A year ago I joined GoodPractice as Business Development Director.
Although GoodPractice has built a strong reputation for the quality of its online leadership and management tools in the UK, my aim is to help the business go global.
I thought I had a pretty clear idea of what I needed to do to achieve this objective and, more importantly, how I was going to do it.
The reality has been quite different.
I was all set for a couple of months of desk-based grunt work - doing market assessments, developing plans and writing business cases - a conventional approach based on the theories I learnt about market penetration during my studies and my previous experience.
"As I soon discovered, GoodPractice is anything but a conventional business."
We have adopted an agile approach to software methodology that has permeated all aspects of how the business is run. Within days of taking up my new role here, we had identified Australia as our first international target market.
Before long, I was on a plane with a packed schedule of meetings.
We had positive results from this initial foray into international markets and have lots of exciting new opportunities to follow up on. Sticking with an agile methodology, I was able to adapt and improve our market strategy based on the new information and insights that I gathered.
"I can’t help but think that if I had stuck with conventional wisdom about entering new markets, I would still be drafting the business case!"
Reflecting on the success of my Australian trip, I wonder how much of this was down to luck, how much was a result of me leveraging my experience, and how much was because we adopted an agile approach.
The initial market selection process was fairly straightforward, as the Australian market is ideally suited to the type of learning solutions GoodPractice provides. We could have carried out detailed comparisons with other markets, but would probably have arrived at the same conclusions.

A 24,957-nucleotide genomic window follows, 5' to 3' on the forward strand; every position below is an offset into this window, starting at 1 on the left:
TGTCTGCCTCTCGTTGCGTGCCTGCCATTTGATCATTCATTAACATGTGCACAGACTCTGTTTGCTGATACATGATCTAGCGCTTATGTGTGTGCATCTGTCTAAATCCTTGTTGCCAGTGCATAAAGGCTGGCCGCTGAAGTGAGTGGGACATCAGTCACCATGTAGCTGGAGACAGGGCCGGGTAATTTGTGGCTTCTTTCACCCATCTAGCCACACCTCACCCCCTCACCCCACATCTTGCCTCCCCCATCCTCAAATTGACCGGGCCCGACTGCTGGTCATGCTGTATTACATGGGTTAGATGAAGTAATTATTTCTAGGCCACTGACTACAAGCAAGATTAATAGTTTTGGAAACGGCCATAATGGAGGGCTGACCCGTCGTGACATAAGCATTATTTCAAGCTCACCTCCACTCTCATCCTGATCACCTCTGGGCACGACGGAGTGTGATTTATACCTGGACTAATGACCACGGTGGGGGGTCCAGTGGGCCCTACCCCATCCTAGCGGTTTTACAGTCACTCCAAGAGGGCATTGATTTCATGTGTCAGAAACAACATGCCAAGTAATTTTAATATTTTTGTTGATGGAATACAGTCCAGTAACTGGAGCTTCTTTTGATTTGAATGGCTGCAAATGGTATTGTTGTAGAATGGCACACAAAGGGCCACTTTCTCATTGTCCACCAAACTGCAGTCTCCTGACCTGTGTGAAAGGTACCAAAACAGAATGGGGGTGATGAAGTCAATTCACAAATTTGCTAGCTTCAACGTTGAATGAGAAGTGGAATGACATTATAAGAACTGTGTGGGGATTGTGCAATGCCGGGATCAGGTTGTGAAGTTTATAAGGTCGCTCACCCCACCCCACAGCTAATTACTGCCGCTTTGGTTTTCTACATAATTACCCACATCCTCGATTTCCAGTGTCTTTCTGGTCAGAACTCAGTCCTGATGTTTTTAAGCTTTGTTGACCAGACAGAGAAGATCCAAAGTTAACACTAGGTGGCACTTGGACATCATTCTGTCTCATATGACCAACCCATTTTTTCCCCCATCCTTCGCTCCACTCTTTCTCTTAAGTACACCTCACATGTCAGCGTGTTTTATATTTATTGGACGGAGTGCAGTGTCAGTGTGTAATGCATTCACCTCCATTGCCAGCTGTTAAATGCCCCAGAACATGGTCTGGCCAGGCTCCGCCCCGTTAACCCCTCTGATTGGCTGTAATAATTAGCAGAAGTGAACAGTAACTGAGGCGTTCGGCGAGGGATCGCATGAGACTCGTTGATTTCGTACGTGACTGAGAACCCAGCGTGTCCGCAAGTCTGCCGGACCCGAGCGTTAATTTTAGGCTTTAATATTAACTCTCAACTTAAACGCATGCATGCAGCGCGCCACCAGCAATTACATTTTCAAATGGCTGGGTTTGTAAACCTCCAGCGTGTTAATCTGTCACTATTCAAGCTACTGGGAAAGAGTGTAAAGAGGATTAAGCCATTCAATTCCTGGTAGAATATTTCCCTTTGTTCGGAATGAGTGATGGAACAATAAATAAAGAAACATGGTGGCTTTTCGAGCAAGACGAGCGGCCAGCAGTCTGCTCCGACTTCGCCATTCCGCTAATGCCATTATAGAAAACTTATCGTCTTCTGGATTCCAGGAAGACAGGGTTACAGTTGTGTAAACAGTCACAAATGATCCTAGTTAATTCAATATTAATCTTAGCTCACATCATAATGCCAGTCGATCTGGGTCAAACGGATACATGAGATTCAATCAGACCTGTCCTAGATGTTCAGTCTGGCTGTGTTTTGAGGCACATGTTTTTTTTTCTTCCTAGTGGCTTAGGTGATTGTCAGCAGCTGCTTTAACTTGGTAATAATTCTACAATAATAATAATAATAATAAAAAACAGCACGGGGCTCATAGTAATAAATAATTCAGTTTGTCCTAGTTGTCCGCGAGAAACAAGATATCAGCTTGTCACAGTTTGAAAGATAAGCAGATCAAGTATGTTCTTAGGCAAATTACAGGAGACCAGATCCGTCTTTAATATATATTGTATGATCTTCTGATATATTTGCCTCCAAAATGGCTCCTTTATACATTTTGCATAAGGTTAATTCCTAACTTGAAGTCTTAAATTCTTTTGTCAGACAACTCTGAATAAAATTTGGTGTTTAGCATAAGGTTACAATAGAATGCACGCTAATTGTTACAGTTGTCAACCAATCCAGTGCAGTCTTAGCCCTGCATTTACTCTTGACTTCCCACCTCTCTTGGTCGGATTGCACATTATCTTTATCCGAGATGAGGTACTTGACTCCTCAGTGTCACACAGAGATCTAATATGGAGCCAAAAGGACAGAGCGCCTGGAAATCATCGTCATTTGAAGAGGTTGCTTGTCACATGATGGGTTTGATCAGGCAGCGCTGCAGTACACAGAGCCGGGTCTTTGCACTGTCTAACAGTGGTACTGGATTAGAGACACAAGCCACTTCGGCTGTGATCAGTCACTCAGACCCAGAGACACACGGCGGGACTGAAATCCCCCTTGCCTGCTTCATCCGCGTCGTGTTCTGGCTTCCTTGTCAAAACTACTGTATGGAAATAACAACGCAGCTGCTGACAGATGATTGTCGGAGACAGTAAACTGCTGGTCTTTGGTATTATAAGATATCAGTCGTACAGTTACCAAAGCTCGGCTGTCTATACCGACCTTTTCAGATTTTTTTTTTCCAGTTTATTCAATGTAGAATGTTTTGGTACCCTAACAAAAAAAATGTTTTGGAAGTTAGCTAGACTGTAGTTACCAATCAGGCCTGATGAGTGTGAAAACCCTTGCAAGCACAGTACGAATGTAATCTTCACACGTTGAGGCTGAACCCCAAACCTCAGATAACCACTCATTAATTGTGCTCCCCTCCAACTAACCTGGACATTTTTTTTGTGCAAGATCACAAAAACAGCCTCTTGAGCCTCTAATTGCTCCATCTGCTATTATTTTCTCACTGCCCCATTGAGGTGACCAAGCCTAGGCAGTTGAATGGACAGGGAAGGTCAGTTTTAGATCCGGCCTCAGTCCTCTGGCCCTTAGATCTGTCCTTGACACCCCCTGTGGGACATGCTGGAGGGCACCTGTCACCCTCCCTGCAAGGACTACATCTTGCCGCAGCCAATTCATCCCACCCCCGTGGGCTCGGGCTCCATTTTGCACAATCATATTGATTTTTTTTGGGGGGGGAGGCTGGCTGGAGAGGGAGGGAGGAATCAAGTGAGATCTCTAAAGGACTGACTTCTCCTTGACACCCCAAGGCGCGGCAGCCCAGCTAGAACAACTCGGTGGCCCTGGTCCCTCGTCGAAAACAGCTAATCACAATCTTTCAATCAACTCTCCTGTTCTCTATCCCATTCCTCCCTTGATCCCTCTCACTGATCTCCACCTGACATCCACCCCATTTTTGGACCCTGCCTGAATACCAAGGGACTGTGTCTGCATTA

Desk-based market research was replaced with face-to-face conversations with people already active in the market. We responded quickly to new information, allowing us to switch tactics mid-visit and set new objectives.
Because we were adaptable and flexible in our approach, I think we made our own luck.
Building on our positive experience in Australia, we now plan to take GoodPractice Stateside. For a business such as ours, this is a very exciting market. The differences in US approaches to learning and development make it a great opportunity to broaden our horizons, though the competitive nature of the market increases the level of risk.
But the risk won’t change the nature of our approach.
I am heading out to Boston (where our parent company has an office) and the ATD conference in Denver, with the objective of finding out more. This may result in new opportunities being created. On the other hand I may come back with no more than debunked assumptions and the need to start over.
Either way, I am excited by what this trip will bring.
I recently spoke with a friend in the L&D industry about his experiences of entering the US market. It took six attempts to get it right!
Now, I know of businesses where one failure would be deemed disastrous, and you wouldn’t get the opportunity to fail more than twice, let alone five times. I am convinced that by learning from failed attempts, and applying these lessons to subsequent iterations of their strategy, they have been able to build a successful US operation quicker and cheaper.
"Does the entrepreneurial nature of a small business mean that the textbook approach to international expansion doesn’t apply to us? Or is the new paradigm of failing fast a more efficient way to get results?"
Of these two theories, I prefer the latter.
Any risk of failure is mitigated by limited investment and an understanding that, at every wrong turn, new information is secured which can improve the overall approach you take. And apart from anything else, getting stuck in is just a lot more fun!
At GoodPractice we love learning, and that includes learning from our mistakes.
I am really interested to hear from people who have had similar experiences when it comes to tackling new markets. If you work in learning and development in the US I’d love to hear your story.
Dog agility image credit: Wikimedia Commons (accessed 17 April)
USA telescope image credit: Flickr Rian Castillo (accessed 17 April)